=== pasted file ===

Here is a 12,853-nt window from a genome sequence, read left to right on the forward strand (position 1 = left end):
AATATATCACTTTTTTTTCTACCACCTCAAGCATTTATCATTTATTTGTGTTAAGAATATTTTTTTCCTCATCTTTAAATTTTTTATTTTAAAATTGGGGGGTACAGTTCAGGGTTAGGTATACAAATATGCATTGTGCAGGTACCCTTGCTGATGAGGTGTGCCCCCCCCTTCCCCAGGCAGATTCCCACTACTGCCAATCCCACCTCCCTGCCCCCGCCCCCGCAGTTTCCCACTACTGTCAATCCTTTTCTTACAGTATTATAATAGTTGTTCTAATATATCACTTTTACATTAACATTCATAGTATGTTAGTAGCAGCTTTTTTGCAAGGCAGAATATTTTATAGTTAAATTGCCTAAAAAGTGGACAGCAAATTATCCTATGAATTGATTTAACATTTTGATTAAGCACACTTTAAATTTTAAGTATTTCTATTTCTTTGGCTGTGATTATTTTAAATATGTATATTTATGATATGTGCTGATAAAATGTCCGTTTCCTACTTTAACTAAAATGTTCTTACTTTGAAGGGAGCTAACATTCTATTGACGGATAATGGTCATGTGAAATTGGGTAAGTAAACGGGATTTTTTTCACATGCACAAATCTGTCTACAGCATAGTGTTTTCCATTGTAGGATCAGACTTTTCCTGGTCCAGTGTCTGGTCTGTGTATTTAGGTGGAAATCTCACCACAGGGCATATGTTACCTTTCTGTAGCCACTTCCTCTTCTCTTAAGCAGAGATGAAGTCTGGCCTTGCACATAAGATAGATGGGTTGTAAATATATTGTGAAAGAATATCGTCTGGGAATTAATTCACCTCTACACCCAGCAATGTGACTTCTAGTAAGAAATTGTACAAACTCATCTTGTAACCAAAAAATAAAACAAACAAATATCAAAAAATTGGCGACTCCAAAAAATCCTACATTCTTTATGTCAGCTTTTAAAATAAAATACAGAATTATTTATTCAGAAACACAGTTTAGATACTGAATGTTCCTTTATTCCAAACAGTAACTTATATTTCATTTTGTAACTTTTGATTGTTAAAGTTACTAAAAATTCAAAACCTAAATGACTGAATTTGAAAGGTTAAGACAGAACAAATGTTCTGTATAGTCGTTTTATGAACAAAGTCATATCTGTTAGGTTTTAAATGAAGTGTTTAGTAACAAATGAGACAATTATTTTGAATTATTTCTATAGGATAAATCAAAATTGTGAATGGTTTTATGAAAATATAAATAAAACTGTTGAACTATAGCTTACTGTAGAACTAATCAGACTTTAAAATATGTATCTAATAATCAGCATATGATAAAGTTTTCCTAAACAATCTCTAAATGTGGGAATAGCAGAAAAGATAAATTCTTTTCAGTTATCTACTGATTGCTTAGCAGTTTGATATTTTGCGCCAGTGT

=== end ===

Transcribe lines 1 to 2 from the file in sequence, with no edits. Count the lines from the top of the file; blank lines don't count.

Here is a 12,853-nt window from a genome sequence, read left to right on the forward strand (position 1 = left end):
AATATATCACTTTTTTTTCTACCACCTCAAGCATTTATCATTTATTTGTGTTAAGAATATTTTTTTCCTCATCTTTAAATTTTTTATTTTAAAATTGGGGGGTACAGTTCAGGGTTAGGTATACAAATATGCATTGTGCAGGTACCCTTGCTGATGAGGTGTGCCCCCCCCTTCCCCAGGCAGATTCCCACTACTGCCAATCCCACCTCCCTGCCCCCGCCCCCGCAGTTTCCCACTACTGTCAATCCTTTTCTTACAGTATTATAATAGTTGTTCTAATATATCACTTTTACATTAACATTCATAGTATGTTAGTAGCAGCTTTTTTGCAAGGCAGAATATTTTATAGTTAAATTGCCTAAAAAGTGGACAGCAAATTATCCTATGAATTGATTTAACATTTTGATTAAGCACACTTTAAATTTTAAGTATTTCTATTTCTTTGGCTGTGATTATTTTAAATATGTATATTTATGATATGTGCTGATAAAATGTCCGTTTCCTACTTTAACTAAAATGTTCTTACTTTGAAGGGAGCTAACATTCTATTGACGGATAATGGTCATGTGAAATTGGGTAAGTAAACGGGATTTTTTTCACATGCACAAATCTGTCTACAGCATAGTGTTTTCCATTGTAGGATCAGACTTTTCCTGGTCCAGTGTCTGGTCTGTGTATTTAGGTGGAAATCTCACCACAGGGCATATGTTACCTTTCTGTAGCCACTTCCTCTTCTCTTAAGCAGAGATGAAGTCTGGCCTTGCACATAAGATAGATGGGTTGTAAATATATTGTGAAAGAATATCGTCTGGGAATTAATTCACCTCTACACCCAGCAATGTGACTTCTAGTAAGAAATTGTACAAACTCATCTTGTAACCAAAAAATAAAACAAACAAATATCAAAAAATTGGCGACTCCAAAAAATCCTACATTCTTTATGTCAGCTTTTAAAATAAAATACAGAATTATTTATTCAGAAACACAGTTTAGATACTGAATGTTCCTTTATTCCAAACAGTAACTTATATTTCATTTTGTAACTTTTGATTGTTAAAGTTACTAAAAATTCAAAACCTAAATGACTGAATTTGAAAGGTTAAGACAGAACAAATGTTCTGTATAGTCGTTTTATGAACAAAGTCATATCTGTTAGGTTTTAAATGAAGTGTTTAGTAACAAATGAGACAATTATTTTGAATTATTTCTATAGGATAAATCAAAATTGTGAATGGTTTTATGAAAATATAAATAAAACTGTTGAACTATAGCTTACTGTAGAACTAATCAGACTTTAAAATATGTATCTAATAATCAGCATATGATAAAGTTTTCCTAAACAATCTCTAAATGTGGGAATAGCAGAAAAGATAAATTCTTTTCAGTTATCTACTGATTGCTTAGCAGTTTGATATTTTGCGCCAGTGT